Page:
Digital: “of, relating to, or using data in the form of numerical digits“
Transformation: “change in form, appearance, nature, or character.”
The more I read about and discuss the hot buzzword “Digital Transformation,” the more I think of the old “Blind Men and the Elephant” story. Each blind man’s perception of reality was different, depending on which part of the elephant’s anatomy he examined. The meaning of Digital Transformation also seems to depend highly on who is thinking about the subject.
First, consider a few examples of how business leaders may think of Digital Transformation:
To the business leader who has the vision of leveraging a company’s vast data resources to open new revenue opportunities through selling access to that data to interested customers, Digital Transformation is all about rapidly delivering that digital asset (data) to customers in new, innovative ways.
To the leader who is primarily interested in customer acquisition and loyalty in a consumer goods market, Digital Transformation may include “store of the future” concepts and providing a omni-channel customer buying experience.
To the health care executive, Digital Transformation may include providing electronic health records for patients that span multiple care providers to provide a more seamless and effective experience for patients and more profitable revenue channels for the many enterprises involved.
I’m sure thou can think of many more business examples.
Now think about what you have heard technology vendors say about Digital Transformation:
“You must leverage the Cloud to enable Digital Transformation.”
“Exposing and consuming APIs are essential are essential to Digital Transformation.”
“Digital Transformation is removing or consolidating information system silos.”
“Digital Transformation is all about enabling multi-channel customer experience.”
“Digital Transformation is all about harnessing Big Data.”
There are lots of body parts to the Digital Transformation elephant. Each of the viewpoints above is somewhat correct, but is lacking in completeness. Digital Transformation is a big subject.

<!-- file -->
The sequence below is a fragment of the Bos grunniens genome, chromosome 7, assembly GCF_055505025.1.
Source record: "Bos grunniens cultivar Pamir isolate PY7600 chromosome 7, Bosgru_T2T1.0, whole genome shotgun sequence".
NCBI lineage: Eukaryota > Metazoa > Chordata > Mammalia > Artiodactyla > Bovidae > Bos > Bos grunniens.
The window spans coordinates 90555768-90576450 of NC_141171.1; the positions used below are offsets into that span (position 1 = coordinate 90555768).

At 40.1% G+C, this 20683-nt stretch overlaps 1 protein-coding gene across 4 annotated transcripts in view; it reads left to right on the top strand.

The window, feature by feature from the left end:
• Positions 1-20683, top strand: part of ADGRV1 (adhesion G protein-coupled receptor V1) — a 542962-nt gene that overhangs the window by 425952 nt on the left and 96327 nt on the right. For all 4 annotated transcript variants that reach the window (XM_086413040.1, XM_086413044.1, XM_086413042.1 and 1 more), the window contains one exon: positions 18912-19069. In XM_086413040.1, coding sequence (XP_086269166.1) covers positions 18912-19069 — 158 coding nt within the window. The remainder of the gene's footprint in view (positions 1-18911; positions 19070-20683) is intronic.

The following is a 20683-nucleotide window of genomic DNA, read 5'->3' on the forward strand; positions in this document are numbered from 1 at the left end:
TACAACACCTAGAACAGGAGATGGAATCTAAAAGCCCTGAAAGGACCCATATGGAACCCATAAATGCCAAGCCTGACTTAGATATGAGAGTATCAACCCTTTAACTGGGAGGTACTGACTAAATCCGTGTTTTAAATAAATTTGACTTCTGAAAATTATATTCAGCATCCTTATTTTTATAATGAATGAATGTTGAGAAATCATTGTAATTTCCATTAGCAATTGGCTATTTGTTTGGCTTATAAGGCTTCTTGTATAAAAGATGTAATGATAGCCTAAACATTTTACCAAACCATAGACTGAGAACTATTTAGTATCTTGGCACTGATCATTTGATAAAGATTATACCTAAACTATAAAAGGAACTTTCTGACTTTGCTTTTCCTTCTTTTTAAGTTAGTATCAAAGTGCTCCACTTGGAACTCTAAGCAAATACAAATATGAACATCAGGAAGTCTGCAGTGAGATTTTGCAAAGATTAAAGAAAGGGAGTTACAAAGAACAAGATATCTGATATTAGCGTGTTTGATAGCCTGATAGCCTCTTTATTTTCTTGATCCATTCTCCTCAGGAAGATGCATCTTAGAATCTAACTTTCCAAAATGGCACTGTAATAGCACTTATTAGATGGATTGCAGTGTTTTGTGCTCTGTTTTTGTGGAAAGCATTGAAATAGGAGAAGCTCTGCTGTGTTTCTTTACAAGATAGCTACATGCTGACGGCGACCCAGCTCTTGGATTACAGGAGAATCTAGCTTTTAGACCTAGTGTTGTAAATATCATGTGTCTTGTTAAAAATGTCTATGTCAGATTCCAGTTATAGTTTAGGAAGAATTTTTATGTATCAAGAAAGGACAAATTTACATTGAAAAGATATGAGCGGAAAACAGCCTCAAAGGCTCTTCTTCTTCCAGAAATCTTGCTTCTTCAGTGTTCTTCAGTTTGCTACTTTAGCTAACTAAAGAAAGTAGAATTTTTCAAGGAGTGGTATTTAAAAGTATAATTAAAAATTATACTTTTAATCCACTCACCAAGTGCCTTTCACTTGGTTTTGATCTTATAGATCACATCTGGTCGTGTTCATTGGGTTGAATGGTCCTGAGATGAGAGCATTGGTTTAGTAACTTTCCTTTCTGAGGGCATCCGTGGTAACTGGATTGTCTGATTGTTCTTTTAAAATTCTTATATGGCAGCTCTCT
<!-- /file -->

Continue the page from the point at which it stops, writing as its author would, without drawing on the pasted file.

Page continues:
Perhaps the overall business perspective might be described in these ways:
Digital business models have become essential for companies across a range of industries. … going digital is now a prerequisite for surviving and thriving. (McKinsey)
Competing successfully in the digital industrial economy is rapidly becoming a leading strategic imperative for businesses all around the world. (Gartner)
Digital Transformation involves dramatically changing the enterprise to embrace and leverage digital technology to compete in new, innovative and disruptive ways.
From the technology viewpoint, we must remember that technology must enable business, not just exist for the sheer beauty of new stuff. Many technologies are converging to enable Digital Transformation – Mobile, Social, Cloud, Big Data, Internet of Things, APIs – I have probably missed a few. Any or all of these technologies can be leveraged in a Digital Transformation, depending on what is needed to support the business. No single technology is sufficient.
We must remember that huge changes must be made in IT to enable dramatic changes in business. Gartner’s Peter Sondergaard recommends:
Digital startups sit inside your organization, in your marketing department, in HR, in logistics and in sales. As IT leaders, you must design, resource and deploy for a world that’s digital first. In this new model, every business unit is a technology startup. Now is your opportunity to create that team. Partner with the digital startups inside your organization and prove that you can move fast too. Embrace the outside change.
Taking both business views and IT views into consideration, I rather like this definition of Digital Transformation from the Agile Elephant, a UK based consultancy:
Digital transformation is the process of shifting your organisation from a legacy approach to new ways of working and thinking using digital, social, mobile and emerging technologies. It involves a change in leadership, different thinking, the encouragement of innovation and new business models, incorporating digitisation of assets and an increased use of technology to improve the experience of your organisation’s employees, customers, suppliers, partners and stakeholders.
This made me remember a statement made by Tom Peters in his book, Thriving on Chaos, which I first read in 1989:
Excellent firms don’t believe in excellence – only in constant improvement and constant change. That is, excellent firms of tomorrow will cherish impermanence and thrive on chaos!
A word of warning, however. Several years ago, when “Business Process Re-engineering” was a popular buzzword, a friend of mine was really excited when he was first assigned to a re-engineering team in his company. He was not so happy a while later when he hold me his position in the company was re-engineered. He had been laid off!
We must be agile ourselves to survive and thrive!